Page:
Local flora – Basket fungus

You never know what treasures you’ll find when out walking so it always pays to have your camera handy. These white basket fungi seemed to pop up all over the place once the autumn rains arrived. They’re common in New Zealand. I remember being fascinated by them in our back yard when I was little.

I found this one on the edge of our gravel road on a ‘lockdown’ stroll.

Ileodictyon cibarium is a species of fungus native to New Zealand, Australia, and Chile and introduced in East Africa and Europe. It grows alone or clustered together all year round near woody debris, in lawns, gardens and cultivated soil in tropical and subtropical areas. (And temperate regions like ours.)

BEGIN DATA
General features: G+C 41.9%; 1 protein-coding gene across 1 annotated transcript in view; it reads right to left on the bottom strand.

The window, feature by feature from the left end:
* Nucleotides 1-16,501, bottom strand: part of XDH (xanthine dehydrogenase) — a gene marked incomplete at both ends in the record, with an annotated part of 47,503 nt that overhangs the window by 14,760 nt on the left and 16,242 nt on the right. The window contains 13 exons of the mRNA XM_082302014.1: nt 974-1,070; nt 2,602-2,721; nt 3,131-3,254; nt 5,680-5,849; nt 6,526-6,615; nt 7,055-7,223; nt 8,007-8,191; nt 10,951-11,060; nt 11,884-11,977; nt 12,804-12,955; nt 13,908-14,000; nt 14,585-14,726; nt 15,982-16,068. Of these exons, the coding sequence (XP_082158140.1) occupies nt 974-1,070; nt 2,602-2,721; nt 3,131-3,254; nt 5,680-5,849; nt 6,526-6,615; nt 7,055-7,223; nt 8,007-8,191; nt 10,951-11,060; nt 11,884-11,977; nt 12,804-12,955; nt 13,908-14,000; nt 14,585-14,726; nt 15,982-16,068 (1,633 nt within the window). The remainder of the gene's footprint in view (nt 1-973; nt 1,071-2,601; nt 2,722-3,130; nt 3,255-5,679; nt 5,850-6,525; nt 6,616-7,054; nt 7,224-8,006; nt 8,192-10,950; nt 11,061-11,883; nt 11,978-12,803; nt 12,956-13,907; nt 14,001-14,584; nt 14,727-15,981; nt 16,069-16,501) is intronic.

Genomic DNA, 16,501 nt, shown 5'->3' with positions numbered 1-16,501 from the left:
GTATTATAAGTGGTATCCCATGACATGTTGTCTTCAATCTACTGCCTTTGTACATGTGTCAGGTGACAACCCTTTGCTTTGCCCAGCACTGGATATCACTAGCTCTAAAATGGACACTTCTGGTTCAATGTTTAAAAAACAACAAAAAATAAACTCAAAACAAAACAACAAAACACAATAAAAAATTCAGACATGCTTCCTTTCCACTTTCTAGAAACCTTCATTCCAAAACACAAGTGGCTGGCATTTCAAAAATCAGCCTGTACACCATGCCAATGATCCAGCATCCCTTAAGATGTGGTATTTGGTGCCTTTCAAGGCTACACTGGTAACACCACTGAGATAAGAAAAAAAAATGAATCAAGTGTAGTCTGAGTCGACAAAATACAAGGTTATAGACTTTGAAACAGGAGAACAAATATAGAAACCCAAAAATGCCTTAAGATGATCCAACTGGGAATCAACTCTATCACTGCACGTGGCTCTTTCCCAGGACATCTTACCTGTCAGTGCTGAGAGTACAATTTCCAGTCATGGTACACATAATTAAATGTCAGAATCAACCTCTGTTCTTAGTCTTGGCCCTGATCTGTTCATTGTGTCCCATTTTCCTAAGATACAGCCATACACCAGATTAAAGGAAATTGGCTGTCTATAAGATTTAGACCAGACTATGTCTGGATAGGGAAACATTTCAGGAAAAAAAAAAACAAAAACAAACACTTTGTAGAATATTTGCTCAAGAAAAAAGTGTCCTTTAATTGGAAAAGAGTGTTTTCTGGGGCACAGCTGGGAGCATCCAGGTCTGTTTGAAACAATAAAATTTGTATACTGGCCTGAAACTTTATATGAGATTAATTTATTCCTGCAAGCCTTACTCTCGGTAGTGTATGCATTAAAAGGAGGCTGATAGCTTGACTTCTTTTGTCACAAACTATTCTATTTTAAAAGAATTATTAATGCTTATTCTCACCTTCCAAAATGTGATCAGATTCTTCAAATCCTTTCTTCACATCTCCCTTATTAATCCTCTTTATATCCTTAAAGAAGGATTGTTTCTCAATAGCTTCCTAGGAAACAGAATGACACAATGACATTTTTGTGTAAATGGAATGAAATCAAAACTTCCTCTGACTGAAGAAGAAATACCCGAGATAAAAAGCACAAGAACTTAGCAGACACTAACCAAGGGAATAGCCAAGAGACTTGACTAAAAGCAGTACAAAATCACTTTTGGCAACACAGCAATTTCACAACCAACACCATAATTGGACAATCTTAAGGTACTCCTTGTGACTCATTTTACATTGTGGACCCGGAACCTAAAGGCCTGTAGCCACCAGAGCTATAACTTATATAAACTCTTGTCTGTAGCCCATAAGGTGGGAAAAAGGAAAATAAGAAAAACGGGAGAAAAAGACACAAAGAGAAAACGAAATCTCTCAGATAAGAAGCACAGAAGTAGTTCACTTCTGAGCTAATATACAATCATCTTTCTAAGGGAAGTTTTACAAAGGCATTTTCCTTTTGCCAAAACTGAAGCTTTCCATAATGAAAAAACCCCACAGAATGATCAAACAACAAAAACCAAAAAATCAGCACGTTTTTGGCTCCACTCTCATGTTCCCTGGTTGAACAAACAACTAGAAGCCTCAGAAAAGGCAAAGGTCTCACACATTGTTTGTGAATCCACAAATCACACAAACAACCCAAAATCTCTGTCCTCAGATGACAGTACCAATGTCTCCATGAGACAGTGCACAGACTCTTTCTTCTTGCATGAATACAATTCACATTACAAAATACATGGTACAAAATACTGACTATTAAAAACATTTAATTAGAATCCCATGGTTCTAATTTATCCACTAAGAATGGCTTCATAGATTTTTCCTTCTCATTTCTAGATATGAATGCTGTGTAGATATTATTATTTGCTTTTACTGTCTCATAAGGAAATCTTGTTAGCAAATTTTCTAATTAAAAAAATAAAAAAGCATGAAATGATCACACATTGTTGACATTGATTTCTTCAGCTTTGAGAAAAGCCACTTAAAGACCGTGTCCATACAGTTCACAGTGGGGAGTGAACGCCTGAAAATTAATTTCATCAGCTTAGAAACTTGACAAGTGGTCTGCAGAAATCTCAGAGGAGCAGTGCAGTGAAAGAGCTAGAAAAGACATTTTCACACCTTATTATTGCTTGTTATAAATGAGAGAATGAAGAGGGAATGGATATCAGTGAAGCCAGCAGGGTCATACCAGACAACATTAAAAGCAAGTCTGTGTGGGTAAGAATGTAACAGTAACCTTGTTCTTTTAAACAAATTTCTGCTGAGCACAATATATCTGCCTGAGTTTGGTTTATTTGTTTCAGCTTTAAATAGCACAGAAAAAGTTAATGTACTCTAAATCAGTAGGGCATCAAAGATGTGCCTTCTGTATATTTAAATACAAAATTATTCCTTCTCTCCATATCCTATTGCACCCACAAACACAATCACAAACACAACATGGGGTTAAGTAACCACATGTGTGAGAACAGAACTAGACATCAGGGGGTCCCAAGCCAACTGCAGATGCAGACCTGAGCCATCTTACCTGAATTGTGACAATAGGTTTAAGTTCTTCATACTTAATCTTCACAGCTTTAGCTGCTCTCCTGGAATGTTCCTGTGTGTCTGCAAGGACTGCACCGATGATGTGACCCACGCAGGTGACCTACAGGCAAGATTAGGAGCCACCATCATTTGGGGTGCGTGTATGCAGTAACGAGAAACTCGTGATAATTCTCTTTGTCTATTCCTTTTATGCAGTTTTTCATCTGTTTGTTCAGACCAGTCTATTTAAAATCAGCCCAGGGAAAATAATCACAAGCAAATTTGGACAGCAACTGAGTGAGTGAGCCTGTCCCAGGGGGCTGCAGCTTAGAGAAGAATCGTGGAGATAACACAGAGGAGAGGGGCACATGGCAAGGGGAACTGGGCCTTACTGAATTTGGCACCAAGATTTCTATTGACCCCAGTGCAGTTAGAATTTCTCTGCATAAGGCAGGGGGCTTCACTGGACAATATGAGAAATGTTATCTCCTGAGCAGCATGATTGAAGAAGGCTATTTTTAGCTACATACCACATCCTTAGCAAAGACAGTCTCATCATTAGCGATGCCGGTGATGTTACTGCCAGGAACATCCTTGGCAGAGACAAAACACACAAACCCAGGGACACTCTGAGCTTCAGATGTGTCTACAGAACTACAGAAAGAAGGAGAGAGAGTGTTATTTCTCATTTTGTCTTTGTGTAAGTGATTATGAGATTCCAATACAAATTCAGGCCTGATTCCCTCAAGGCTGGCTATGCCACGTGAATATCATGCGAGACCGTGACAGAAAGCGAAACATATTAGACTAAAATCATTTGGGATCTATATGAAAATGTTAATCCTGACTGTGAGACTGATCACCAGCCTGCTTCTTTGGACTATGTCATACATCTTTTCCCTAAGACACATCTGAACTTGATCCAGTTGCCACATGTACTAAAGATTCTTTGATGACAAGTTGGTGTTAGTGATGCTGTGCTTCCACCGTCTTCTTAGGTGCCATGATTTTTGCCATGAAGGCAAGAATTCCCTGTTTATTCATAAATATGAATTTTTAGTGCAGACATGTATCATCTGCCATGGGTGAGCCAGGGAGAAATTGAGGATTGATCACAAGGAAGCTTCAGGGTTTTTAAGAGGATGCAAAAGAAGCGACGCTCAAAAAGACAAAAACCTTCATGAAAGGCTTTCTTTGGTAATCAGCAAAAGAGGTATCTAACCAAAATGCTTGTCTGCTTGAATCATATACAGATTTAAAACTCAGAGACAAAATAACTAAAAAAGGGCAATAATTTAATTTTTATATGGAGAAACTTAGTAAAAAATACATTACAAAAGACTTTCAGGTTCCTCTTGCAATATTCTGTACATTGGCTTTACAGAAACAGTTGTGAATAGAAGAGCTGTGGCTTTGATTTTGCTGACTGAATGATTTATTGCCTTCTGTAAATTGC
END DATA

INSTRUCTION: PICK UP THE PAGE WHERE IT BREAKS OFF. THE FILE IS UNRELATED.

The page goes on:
It is commonly known as the basket fungus or the white basket fungus. The fruiting bodies are shaped like a round or oval cage-like structure (5-25 cm across) with interlaced or latticed branches forming 10-30 polygons. The white branches are lumpy, about 1 cm in diameter.

This one popped up in the garden and was past it’s best when I found it.

The mature fruiting body is foul-smelling and covered with an olive-brown spore slime on the inner surfaces. Prior to opening, the fruiting body is egg-shaped and white to greyish in colour.


You might be lucky enough to find one in your back yard.

Facts from the T.E.R.R.A.I.N. website, a wonderful source of information on NZ’s natural world.


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